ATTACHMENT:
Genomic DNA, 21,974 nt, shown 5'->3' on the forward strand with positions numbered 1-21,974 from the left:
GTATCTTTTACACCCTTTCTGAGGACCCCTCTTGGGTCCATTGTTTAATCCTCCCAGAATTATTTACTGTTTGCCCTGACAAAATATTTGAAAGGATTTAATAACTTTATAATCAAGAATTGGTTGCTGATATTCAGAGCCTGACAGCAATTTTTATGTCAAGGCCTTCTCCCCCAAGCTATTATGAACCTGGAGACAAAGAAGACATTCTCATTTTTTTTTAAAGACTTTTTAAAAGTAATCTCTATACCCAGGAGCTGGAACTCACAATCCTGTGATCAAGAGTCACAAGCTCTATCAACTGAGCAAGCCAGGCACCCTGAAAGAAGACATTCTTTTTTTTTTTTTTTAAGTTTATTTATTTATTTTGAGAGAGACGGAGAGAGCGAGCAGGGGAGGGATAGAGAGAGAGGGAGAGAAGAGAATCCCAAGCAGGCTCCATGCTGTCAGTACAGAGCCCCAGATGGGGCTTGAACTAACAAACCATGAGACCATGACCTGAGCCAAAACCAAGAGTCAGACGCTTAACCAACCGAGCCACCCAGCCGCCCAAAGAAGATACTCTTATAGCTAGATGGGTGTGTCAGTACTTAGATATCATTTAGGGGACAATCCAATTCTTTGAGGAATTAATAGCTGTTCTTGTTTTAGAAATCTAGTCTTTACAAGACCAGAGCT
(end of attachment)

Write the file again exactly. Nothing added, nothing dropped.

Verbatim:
Genomic DNA, 21,974 nt, shown 5'->3' on the forward strand with positions numbered 1-21,974 from the left:
GTATCTTTTACACCCTTTCTGAGGACCCCTCTTGGGTCCATTGTTTAATCCTCCCAGAATTATTTACTGTTTGCCCTGACAAAATATTTGAAAGGATTTAATAACTTTATAATCAAGAATTGGTTGCTGATATTCAGAGCCTGACAGCAATTTTTATGTCAAGGCCTTCTCCCCCAAGCTATTATGAACCTGGAGACAAAGAAGACATTCTCATTTTTTTTTAAAGACTTTTTAAAAGTAATCTCTATACCCAGGAGCTGGAACTCACAATCCTGTGATCAAGAGTCACAAGCTCTATCAACTGAGCAAGCCAGGCACCCTGAAAGAAGACATTCTTTTTTTTTTTTTTTAAGTTTATTTATTTATTTTGAGAGAGACGGAGAGAGCGAGCAGGGGAGGGATAGAGAGAGAGGGAGAGAAGAGAATCCCAAGCAGGCTCCATGCTGTCAGTACAGAGCCCCAGATGGGGCTTGAACTAACAAACCATGAGACCATGACCTGAGCCAAAACCAAGAGTCAGACGCTTAACCAACCGAGCCACCCAGCCGCCCAAAGAAGATACTCTTATAGCTAGATGGGTGTGTCAGTACTTAGATATCATTTAGGGGACAATCCAATTCTTTGAGGAATTAATAGCTGTTCTTGTTTTAGAAATCTAGTCTTTACAAGACCAGAGCT